Charming,original 1950s era notice advertising a dance to be held at the Bedford Rink in Limerick city, with proceeds going to O’Callaghans Mills Athletic Club.The entry charge back then was 3 shillings and 6 pence.The now defunct Athletic club was founded in 1928 as a result of Tim Smythes cross country heroics.
Timothy F. Smythe, athlete and politician, was born near Feakle on April 12th 1905. His parents died when he was young and he was reared at Clonloum, O’Callaghans Mills, by his aunt Mrs. Nora Lenihan. He attended O’Callaghans Mills primary school.
His athletic career began in May 1925 at a sports meeting in Feakle when he finished second in the half mile event and third in a bicycle race. In 1926 he won several races in the 1 to 4 mile distance. That same year at the Limerick Garda sports he won the 1 mile and 4 miles events. In 1927 he started training and competing with Limerick City Harriers and he was introduced to cross-country running. Tim finished tenth in the All-Ireland junior championship at the Phoenix Park, Dublin. O’Callaghans Mills didn’t yet have a club of their own so in 1928 Tim was invited to join the Ryan Athletic Club in Thurles, County Tipperary. During the subsequent track season he won 3 and 5 mile Munster championships, in addition to numerous other wins in Clare, Limerick and Tipperary.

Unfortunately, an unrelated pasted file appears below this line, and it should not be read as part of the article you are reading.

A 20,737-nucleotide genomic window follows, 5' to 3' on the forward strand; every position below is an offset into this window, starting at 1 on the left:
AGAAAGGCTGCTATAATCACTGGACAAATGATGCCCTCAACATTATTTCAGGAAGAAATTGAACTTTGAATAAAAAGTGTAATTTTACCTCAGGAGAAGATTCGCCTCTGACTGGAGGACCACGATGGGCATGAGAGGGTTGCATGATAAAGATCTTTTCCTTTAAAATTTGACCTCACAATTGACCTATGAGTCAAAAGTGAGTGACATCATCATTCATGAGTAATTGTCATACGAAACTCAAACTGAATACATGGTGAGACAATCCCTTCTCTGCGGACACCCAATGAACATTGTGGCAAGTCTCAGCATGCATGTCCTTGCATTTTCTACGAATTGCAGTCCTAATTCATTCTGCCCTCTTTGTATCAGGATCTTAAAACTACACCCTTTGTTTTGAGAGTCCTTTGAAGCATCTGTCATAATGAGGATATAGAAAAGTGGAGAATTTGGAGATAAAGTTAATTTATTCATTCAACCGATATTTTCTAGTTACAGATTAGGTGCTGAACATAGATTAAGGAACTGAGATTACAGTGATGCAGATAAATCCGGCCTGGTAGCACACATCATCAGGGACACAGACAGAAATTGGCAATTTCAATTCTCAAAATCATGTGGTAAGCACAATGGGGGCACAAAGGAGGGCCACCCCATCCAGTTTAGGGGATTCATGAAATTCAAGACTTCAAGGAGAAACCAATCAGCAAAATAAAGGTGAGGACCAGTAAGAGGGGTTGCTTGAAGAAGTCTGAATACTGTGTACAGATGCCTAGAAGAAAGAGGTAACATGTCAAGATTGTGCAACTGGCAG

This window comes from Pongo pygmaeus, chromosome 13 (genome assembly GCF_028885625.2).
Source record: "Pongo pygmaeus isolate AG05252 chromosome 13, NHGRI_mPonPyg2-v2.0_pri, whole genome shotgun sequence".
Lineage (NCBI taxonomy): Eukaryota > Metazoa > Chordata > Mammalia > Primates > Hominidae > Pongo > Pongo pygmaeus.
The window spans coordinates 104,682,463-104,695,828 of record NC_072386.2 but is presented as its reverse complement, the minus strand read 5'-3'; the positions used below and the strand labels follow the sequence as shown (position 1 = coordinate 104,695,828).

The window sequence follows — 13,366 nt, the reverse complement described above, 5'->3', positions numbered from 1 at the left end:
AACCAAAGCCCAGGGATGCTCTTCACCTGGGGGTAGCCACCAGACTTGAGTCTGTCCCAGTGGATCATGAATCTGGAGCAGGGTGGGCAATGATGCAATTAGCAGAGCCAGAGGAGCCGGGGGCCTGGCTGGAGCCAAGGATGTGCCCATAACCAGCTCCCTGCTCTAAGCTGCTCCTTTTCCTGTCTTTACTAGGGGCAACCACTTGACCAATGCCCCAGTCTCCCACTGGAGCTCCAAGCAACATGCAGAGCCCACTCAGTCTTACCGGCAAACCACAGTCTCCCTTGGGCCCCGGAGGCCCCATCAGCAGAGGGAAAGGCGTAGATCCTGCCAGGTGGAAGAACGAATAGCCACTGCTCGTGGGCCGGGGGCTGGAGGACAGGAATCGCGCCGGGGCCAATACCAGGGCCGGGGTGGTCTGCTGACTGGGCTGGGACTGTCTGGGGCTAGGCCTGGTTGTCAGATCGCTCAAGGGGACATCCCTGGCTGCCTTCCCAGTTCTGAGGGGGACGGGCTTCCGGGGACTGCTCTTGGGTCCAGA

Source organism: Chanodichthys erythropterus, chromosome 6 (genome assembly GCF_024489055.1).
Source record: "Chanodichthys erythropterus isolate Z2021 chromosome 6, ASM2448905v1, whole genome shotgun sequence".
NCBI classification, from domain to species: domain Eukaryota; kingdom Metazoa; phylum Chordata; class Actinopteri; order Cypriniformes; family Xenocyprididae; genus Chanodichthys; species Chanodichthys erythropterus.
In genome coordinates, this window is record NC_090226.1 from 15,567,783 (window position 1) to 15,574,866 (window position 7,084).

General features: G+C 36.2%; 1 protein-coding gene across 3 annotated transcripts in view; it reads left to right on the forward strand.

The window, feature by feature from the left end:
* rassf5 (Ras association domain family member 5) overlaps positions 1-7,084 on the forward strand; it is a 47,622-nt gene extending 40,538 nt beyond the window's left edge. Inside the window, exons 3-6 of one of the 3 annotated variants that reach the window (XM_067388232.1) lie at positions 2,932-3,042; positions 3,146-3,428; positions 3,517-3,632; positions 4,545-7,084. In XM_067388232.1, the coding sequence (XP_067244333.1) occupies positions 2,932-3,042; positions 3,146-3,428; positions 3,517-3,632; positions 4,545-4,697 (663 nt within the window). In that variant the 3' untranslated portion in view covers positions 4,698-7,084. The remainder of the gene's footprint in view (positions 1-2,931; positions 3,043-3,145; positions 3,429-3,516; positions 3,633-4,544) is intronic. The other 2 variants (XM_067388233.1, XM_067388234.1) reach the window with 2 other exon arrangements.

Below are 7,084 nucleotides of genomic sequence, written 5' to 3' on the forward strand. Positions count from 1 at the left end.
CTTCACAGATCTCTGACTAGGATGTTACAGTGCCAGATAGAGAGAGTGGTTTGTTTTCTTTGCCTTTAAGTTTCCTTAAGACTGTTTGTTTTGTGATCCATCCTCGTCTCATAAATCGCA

An Athletic Club was founded in O’Callaghans Mills in October 1928. Tim, now with his native parish, finished in second and third place in the individual placings at the 1929 All-Ireland junior and senior championships. Taking third place in the senior competition earned him a place on the Irish team at the International cross-country championships in Paris. 1929 was a successful year for Tim and he won many Munster track and two inter-county championships. He later took part in the three country International series involving England, Scotland and Ireland, coming in first. In 1930 he won the first All-Ireland individual championship and once again he was chosen for the International cross-country team running at Leamington Spa. Further Munster championship success followed and he also won the Daily Express Cup and various county sports events. In 1931 he captured the All-Ireland senior individual title.
Tim Smythes finest hour was on 28th March, 1931 at Baldoyle Racecourse near Dublin. He won the World cross-country championship in a time of 48 minutes 52 seconds, 19 seconds ahead of the Englishman, Winfield. Despite the bad weather conditions, Tim had beaten some of the world’s best runners including Deaken and Evenson from England. This win was the climax of his running career but he went on to win many more races. In the 1931 track season he was successful in twenty-two events, over distances from 1 mile to 10 miles and including 5,000 metres in the Ireland versus France contest. He won again in the 1932 senior cross-country championship and qualified for a place on the International team for that years championship held in Brussels. Later that year he represented Ireland against Scotland in Edinburgh. Between 1929 – 1937 Tim won ten All-Ireland championships and was on the International cross-country team on nine consecutive occasions. He won every Munster track championship from 1 to 6 miles. He won hundreds of medals and prizes during his running career and continued to take part in competitive athletics until 1949.